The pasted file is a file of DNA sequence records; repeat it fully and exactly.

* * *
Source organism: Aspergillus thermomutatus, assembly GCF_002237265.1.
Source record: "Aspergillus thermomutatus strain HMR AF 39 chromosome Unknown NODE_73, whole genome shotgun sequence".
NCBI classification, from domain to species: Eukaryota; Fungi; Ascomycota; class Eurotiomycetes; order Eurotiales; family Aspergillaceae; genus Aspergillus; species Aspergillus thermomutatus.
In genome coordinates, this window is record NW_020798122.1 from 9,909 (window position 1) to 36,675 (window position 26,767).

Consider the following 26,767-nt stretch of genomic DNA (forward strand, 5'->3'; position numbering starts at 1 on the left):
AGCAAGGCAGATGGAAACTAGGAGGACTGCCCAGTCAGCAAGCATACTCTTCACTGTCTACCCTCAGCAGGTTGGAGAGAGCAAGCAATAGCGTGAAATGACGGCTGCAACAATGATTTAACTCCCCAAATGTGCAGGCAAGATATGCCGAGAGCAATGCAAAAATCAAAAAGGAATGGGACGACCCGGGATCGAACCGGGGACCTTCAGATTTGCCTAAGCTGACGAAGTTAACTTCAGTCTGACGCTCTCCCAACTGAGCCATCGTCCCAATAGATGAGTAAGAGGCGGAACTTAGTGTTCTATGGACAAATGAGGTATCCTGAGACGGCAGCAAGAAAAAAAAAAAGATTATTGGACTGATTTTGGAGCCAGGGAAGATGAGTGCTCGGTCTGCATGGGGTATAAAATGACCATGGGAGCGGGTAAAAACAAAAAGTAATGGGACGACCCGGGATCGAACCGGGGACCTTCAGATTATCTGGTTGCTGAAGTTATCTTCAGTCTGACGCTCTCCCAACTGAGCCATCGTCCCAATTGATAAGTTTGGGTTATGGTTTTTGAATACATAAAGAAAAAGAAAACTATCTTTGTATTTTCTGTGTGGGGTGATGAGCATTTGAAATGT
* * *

Source organism: Aspergillus thermomutatus, assembly GCF_002237265.1.
Source record: "Aspergillus thermomutatus strain HMR AF 39 chromosome Unknown NODE_73, whole genome shotgun sequence".
NCBI classification, from domain to species: Eukaryota; Fungi; Ascomycota; class Eurotiomycetes; order Eurotiales; family Aspergillaceae; genus Aspergillus; species Aspergillus thermomutatus.
In genome coordinates, this window is record NW_020798122.1 from 9,909 (window position 1) to 36,675 (window position 26,767).

Consider the following 26,767-nt stretch of genomic DNA (forward strand, 5'->3'; position numbering starts at 1 on the left):
AGCAAGGCAGATGGAAACTAGGAGGACTGCCCAGTCAGCAAGCATACTCTTCACTGTCTACCCTCAGCAGGTTGGAGAGAGCAAGCAATAGCGTGAAATGACGGCTGCAACAATGATTTAACTCCCCAAATGTGCAGGCAAGATATGCCGAGAGCAATGCAAAAATCAAAAAGGAATGGGACGACCCGGGATCGAACCGGGGACCTTCAGATTTGCCTAAGCTGACGAAGTTAACTTCAGTCTGACGCTCTCCCAACTGAGCCATCGTCCCAATAGATGAGTAAGAGGCGGAACTTAGTGTTCTATGGACAAATGAGGTATCCTGAGACGGCAGCAAGAAAAAAAAAAAGATTATTGGACTGATTTTGGAGCCAGGGAAGATGAGTGCTCGGTCTGCATGGGGTATAAAATGACCATGGGAGCGGGTAAAAACAAAAAGTAATGGGACGACCCGGGATCGAACCGGGGACCTTCAGATTATCTGGTTGCTGAAGTTATCTTCAGTCTGACGCTCTCCCAACTGAGCCATCGTCCCAATTGATAAGTTTGGGTTATGGTTTTTGAATACATAAAGAAAAAGAAAACTATCTTTGTATTTTCTGTGTGGGGTGATGAGCATTTGAAATGT